P.S. As an aside, how come every time I try to post a comment to I get tagged as a spammer? I'm using Firefox 15 and I'm not preventing scripts from running. I have to switch to IE9 to post my comments. Kind of clunky.

All I can say is that there is something about your Firefox configuration that is preventing Javascript from running or running properly on my pages. That's all the spammer notification checks.

Big Al
October 5, 2012 12:31 PM

A Macbook Air is a beautiful machine. But dropping $1K+ on the Air for someone who mostly surfs the internet and uses web based email feels like complete and utter overkill to me.

A $500 Win7 machine would have more than sufficed, and you'd have enough left over for a nice tablet. A tablet which would surf the web and and handle email as well.

October 5, 2012 1:16 PM

Interesting commentary Leo & thanks for sharing.
I recently purchased a used iMac for my wife & I to try but it turned out that neither one of us really felt like devoting the time needed to learning a whole new operating system.
I do monkey around with various Linux "flavors" at a very low level some but we plan to stick with Windows for our primary usage just because we are comfortable with it.
Wondering if people tend to stick with what they started with just out of habit?
Take care!

Maurice Lampl
October 5, 2012 1:30 PM

Sound like you have deep pockets just for the sake of change...

October 5, 2012 2:10 PM

You really never answered your article title. Ultrabooks are cheaper and adequate for what is needed. I'm sure there are reasons you chose the air, but you never really went in depth with them like I would have expected you to.

surry roger
October 5, 2012 2:17 PM

Leo!! To surf the web and do E-mails you could have given her a clunker with Linux (any flavor).

It was truly a excuse to buy a Mac, and nothing more. (well maybe spend some of your latte money)

XP still does everything I want, why switch?

Ian McL
October 5, 2012 2:21 PM

I have just had 2 frustrating days using Pages on an iPad when travelling to collaborate on a document. Pages does not support track changes or comments.

Because of lack of functionality of Pages and Numbers, I intend to give my iPad away to a friend - if I can find a tablet that runs more of the functionality of MSWord and Excel.

Or are there any alternatives?

Mel Burstein
October 5, 2012 2:34 PM

Thanks, Leo for an excellent article. For me, You hit the nail on the head with the "Things You Tolerate paragraph." I am a long time Windows user trying to adjust to the MacBook Pro with Retina display knowing there is no way to justify the cost. But I do love the fact that it boots in 10-20 seconds, something I never got from a PC running Windows.

October 5, 2012 2:41 PM

Ultrabooks, no DVD drive??? your out of touch my friend!

wifes email and web?? an Ipad or Galaxy Tab do that, and at at least half the price. Even a galaxy note. (especially as your shunted her to Web based email)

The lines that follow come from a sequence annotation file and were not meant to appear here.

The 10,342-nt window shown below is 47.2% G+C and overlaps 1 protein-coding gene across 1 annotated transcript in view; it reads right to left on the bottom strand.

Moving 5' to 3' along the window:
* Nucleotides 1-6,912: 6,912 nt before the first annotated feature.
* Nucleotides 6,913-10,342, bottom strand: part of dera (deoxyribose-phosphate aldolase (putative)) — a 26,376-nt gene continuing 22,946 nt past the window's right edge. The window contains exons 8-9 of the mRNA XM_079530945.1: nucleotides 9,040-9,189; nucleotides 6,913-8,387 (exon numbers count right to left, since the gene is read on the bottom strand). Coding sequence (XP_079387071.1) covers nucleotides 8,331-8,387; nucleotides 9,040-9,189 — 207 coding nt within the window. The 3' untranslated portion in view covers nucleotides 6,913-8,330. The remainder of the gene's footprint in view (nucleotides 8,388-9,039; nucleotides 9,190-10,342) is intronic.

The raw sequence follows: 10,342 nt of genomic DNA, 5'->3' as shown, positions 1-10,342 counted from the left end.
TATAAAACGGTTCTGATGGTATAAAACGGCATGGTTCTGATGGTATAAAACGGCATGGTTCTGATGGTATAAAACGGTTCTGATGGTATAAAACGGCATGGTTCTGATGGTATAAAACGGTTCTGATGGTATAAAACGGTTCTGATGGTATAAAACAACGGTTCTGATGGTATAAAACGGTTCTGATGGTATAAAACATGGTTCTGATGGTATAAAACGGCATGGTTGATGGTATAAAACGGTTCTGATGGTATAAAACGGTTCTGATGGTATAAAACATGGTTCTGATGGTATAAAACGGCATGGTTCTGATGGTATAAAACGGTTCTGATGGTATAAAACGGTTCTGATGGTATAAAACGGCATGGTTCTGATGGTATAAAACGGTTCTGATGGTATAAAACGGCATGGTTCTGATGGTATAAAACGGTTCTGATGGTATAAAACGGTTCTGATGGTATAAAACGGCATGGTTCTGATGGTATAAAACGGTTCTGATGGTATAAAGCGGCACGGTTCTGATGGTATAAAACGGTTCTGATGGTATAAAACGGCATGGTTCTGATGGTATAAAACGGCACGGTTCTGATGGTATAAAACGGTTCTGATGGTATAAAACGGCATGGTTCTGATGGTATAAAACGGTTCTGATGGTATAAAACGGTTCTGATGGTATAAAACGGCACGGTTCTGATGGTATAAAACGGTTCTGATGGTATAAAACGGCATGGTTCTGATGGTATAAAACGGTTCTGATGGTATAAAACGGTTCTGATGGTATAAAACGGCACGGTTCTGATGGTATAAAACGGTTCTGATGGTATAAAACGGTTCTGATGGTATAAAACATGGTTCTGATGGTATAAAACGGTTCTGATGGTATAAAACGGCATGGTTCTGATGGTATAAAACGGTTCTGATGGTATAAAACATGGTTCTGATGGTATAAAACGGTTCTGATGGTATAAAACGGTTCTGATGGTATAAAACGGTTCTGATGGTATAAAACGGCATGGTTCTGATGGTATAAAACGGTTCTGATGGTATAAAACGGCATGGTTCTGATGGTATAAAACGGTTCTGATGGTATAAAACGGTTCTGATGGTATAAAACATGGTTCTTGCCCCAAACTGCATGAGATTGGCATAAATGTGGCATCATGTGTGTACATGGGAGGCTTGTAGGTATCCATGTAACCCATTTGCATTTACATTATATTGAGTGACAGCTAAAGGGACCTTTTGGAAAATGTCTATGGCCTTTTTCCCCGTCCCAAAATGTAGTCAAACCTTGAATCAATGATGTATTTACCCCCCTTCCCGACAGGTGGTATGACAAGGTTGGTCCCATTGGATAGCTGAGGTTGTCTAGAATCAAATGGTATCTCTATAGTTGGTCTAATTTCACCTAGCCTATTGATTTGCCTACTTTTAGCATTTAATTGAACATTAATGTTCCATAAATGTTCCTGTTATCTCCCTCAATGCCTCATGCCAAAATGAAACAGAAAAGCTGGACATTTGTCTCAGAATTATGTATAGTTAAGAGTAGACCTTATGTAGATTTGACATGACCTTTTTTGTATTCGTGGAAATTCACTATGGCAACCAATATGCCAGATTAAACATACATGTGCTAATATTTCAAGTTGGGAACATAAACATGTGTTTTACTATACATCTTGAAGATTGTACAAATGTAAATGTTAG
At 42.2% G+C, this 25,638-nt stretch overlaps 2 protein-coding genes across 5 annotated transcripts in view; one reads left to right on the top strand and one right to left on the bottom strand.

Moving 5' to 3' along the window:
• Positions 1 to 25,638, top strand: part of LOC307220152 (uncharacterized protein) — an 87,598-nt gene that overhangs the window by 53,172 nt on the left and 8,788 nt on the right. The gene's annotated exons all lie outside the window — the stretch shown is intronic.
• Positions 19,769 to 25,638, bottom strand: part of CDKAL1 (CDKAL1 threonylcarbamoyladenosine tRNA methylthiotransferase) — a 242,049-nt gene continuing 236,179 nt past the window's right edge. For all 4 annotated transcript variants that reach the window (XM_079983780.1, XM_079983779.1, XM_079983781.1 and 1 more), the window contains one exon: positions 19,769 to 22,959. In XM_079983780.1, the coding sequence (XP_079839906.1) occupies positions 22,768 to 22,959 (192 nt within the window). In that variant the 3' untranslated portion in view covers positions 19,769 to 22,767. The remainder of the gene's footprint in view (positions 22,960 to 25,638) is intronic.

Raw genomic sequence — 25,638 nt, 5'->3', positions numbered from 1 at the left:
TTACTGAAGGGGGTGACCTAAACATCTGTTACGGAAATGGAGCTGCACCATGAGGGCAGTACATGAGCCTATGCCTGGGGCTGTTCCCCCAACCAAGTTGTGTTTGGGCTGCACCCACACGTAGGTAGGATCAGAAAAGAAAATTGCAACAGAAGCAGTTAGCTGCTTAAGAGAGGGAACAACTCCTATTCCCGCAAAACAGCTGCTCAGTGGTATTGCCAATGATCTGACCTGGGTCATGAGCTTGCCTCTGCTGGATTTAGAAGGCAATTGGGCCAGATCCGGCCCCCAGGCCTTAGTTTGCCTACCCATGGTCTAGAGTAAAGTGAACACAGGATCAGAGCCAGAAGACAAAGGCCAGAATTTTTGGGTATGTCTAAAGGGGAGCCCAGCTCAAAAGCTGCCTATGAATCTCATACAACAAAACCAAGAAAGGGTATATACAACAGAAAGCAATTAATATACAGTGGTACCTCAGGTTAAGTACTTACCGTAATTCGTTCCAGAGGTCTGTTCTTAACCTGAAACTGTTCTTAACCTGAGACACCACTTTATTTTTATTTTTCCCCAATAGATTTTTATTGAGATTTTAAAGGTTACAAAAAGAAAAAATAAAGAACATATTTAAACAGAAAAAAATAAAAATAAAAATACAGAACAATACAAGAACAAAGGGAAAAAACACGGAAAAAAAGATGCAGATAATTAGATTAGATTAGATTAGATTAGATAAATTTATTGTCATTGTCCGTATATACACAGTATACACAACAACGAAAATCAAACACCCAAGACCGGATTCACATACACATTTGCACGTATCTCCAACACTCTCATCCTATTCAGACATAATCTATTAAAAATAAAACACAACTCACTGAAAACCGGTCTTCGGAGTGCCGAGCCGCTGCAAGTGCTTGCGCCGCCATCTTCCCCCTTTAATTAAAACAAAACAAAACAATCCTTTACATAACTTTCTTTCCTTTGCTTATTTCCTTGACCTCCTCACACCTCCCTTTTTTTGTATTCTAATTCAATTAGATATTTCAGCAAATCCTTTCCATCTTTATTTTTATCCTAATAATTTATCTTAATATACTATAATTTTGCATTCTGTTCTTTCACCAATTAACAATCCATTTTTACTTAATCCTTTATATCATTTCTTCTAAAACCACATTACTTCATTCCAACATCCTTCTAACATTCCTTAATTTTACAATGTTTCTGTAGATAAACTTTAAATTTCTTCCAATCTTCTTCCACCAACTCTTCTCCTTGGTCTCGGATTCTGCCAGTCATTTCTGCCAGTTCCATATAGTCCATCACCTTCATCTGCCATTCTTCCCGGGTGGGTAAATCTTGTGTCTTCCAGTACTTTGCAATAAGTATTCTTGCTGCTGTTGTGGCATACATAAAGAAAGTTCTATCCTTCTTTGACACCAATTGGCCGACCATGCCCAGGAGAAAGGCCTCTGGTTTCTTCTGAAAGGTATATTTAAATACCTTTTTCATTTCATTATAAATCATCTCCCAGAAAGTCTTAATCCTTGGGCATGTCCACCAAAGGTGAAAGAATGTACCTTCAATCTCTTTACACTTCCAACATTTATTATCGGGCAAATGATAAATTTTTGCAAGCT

You bought if for YOU (hoping "Lady Leo" wouldn't like it)

But, you didn't mention the ONE important factor in the comparison...


i have to agree with Maurice Lampl,

and to answer Ian McL's question, after October 26th you will have all the alternatives you desire!

October 5, 2012 5:38 PM

Leo, it seems to me that your wife's system needs could be met with a Chromebook. But yes, a Mac Air is vastly sexier! :D

Bernard Cawley
October 5, 2012 5:46 PM

Funny - until I read this I didn't realize that Thunderbird existed for the Mac - I've always just used Mail as supplied by Apple. We do use Thunderbird on our PCs.

True, you can get web/email/basic word processing capability for less in small Windows machines - but at the prices quoted you'd get plastic frames, flexy keyboards and mechanical hard drives, not SSDs. I use an Acer 722 (an 11.6 inch "netbook") as my "ultra portable". It was cheap and it works, but it feels really cheap, too. The rock-solid feel of that machined-out-of-solid-aluminum frame of an Air or a MacBook Pro simply does not exist in the Windows portable world to my knowledge. And people scoff at backlit keys - until the first time they have 'em in a dark room and suddenly you don't have to tilt the screen down to see a key you don't just touch-type to.

If the data acquisition/interface software I used with my model airplane and rocket equipment ran on Mac OS, I'd have been all over an Air before now. One rocket altimeter maker does have Mac versions of their software. Guess which are my favorite altimeters now.... (but not just for that)

We use Open Office on both Windows and Mac OS machines at our house. It's just enough different and quirky to be frustrating in some ways. But it works and you can't beat the price. I haven't noticed it being that much shower than Microsoft Office on machines where I've run both. That said, my son loves Pages and Keynote on his MacBook Pro.

Debbie L
October 5, 2012 7:49 PM